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North Korea Threatens New Nuclear Test

Michael Johnson

North Korea threatened on Thursday to conduct a new nuclear test as the country’s scientists takes steps that could advance the North’s weapons program. The latest development comes amid a failed charm offensive by the North’s reclusive leaders and new pressure from the international community over the Pyongyang’s human rights record.

In its boldest effort to confront crimes against humanity in North Korea, the UN General Assembly voted 111 to 19 to recommend that the Security Council refer Pyongyang’s leaders to the International Criminal Court (ICC). Fifty-five nations abstained from the vote. The Security Council will now take up the issue, but China could veto an ICC investigation.

Choe Myong-nam, second from left, a North Korean representative to the United Nations, watched as a committee voted to condemn North Korea over human rights abuses on Tuesday. (Photo: AP)

A government statement subsequently declared that North Korea would be “unable to refrain any longer from a new nuclear test” in response to America’s aggression and the “grave political provocation” at the UN. Indeed, satellite pictures recently taken over North Korea’s nuclear facility at Yongbyon suggest engineers may be removing fuel from the five megawatt reactor at the site, according to a report from the U.S.-Korea Institute at Johns Hopkins University. Scientists could process the spent nuclear fuel rods and make concentrated weapon-grade plutonium.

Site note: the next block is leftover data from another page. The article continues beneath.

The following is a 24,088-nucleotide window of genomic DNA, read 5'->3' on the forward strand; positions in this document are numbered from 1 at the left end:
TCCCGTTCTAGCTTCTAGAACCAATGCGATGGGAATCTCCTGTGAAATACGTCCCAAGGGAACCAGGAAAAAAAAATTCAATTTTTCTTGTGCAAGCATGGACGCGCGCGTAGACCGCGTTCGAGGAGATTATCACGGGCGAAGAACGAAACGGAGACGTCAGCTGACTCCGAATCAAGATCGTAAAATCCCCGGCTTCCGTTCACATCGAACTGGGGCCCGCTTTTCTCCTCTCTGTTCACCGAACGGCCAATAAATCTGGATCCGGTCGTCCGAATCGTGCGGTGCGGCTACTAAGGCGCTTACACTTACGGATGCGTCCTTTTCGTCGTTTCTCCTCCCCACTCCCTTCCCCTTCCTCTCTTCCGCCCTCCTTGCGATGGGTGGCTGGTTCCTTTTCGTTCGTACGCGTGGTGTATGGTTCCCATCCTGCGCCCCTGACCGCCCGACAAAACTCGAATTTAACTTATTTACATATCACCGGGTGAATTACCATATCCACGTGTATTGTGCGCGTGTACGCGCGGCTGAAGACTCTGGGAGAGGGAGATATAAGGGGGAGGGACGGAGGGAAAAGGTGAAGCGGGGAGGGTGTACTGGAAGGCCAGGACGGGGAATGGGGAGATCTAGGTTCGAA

Over the past few weeks the North’s leadership had been trying to avoid an embarrassing condemnation at the UN. On November 8, two U.S. citizens, Kenneth Bae and Matthew Todd Miller, were released from North Korean prisons unconditionally after a visit by U.S. Director of National Intelligence James Clapper. Pyongyang also dispatched a high ranking diplomatic mission to Russia, even telling Moscow that they were ready to restart negotiations over their nuclear program.

Russia and China’s ability to veto resolutions on ICC referrals and sanctions at the Security Council may be Kim Jong-un’s most valuable diplomatic asset. Ultimately, the international community will have a hard time fighting what a UN Human Rights Council calls abuses without “parallel in the contemporary world.”